Tylenol Liver Damage Lawsuit
Tylenol ®, the brand name for acetaminophen, is the leading pain killer in American households today with over 8 billion pills in circulation annually. Many studies have shown however that Tylenol® can damage the liver even with its recommended dosage. Anyone who has used Tylenol® for several days on a stretch might be at risk of liver damage or even liver failure. In some cases the damage sustained can also result in death.
Several controlled experiments have conclusively shown that the use of this pain killer for four or more days can place the patient at risk of liver damage and liver injury. According to an experiment carried out by researchers at the University of North Carolina at Chapel Hill, the product leads to enhanced levels of aminotransferase, an enzyme indicating liver damage. The science, briefly, behind the process is that, while most of the acetaminophen is broken down once it enters the liver, a part of it is converted into N-acetyl-p-benzoquinoneimine, a very harmful toxin, which in large quantities leads to breakdown of the liver.
For a common regular use pain killer, Tylenol® has a long but dubious history. The development of the drug dates back to the 1940s, when McNeil Consumer Products first developed the product. The Food and Drug Administration (FDA) approved the drug in 1951 and it was widely available by 1955. Johnson & Johnson acquired McNeil Consumer Products in 1959. By 1970s, Tyleon was seen as a less irritable and safer alternative to aspirin. However, as early as 1977, the FDA had recommended an advisory on the drug’s packaging warning against potential liver damage but this was not heeded till 2006. In 1982, the painkiller was recalled after the extra-strength variety of the drug, which was contaminated with cyanide, turned out deadly for patients using it. In 2009 and 2010 Tylenol® was again recalled twice for contamination. The FDA put out a report saying that it contained a certain kind of bacterium called Burkholderia Cepacia which could cause infection in patients with weak or susceptible immune systems. There have also been allegations of secret recalls where Johnson & Johnson have allegedly hired people to pick up the drug from store shelves.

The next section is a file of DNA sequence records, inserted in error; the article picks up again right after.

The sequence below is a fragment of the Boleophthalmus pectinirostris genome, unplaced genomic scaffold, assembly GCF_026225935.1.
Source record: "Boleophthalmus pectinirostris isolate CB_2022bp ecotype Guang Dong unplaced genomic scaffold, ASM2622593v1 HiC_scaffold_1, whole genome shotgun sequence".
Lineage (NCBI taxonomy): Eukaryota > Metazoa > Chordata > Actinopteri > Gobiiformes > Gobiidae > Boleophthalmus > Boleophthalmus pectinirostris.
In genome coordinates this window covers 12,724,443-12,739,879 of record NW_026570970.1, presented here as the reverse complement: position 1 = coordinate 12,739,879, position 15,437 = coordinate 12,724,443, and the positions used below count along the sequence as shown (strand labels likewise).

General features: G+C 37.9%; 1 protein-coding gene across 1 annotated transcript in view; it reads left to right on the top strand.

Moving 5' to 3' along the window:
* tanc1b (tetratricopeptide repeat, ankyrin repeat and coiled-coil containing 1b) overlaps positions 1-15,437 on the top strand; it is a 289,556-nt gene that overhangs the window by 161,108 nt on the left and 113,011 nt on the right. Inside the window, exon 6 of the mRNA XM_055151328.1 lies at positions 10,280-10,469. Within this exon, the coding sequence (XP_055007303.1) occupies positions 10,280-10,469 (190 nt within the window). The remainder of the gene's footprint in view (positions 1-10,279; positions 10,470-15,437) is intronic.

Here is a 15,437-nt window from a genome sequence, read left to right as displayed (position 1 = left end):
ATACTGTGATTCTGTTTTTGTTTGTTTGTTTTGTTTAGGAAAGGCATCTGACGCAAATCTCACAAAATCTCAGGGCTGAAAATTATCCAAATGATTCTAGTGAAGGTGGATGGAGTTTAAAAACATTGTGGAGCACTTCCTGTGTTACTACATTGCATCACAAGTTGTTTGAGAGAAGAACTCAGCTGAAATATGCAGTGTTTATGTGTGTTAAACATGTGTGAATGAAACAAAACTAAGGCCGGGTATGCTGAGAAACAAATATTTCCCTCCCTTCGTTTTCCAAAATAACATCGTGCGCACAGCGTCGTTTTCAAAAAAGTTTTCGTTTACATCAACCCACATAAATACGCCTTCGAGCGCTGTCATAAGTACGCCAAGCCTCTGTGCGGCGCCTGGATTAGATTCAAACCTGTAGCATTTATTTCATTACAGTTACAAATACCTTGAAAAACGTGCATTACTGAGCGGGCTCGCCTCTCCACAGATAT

More alarmingly, however, the liver damage that this drug causes can be acute and can lead to an irreversible condition. Since 2011 McNeil Consumer Products, the manufacturer of the drug, has reduced the recommended maximum dosage from eight extra strength pills to six extra strength pills a day. Each extra strength pill contains 500 mg of acetaminophen and therefore the maximum dosage now has been capped at 3000 mg. All this points to the adverse effect of Tylenol® on a patient’s liver. Finally the latest setback in this ever expanding saga of recalls came in February 2012, when according to the New York Times as many as 574,000 bottles of the grape flavored Tylenol Infant liquid were recalled.
Tylenol liver damage lawsuits have been around for quite a while now. As early as 1994, a Virginia federal court jury had seen it fit to award US $ 8.8 million in damages to a liver patient who alleged that the product was responsible for his liver damage which landed him in coma. This landmark case brought to light the possible harmful effects of Tylenol® on liver, leading to substantial damage. Given the steady evolution in regulation of Tylenol® by the FDA, any plaintiff (i.e. who files the claim) would have to establish liver damage and the actual use of the drug. The claim has to be palpable and distinct. To this end it is very important to consult a lawyer adequately experienced in Tylenol liver damage lawsuits.
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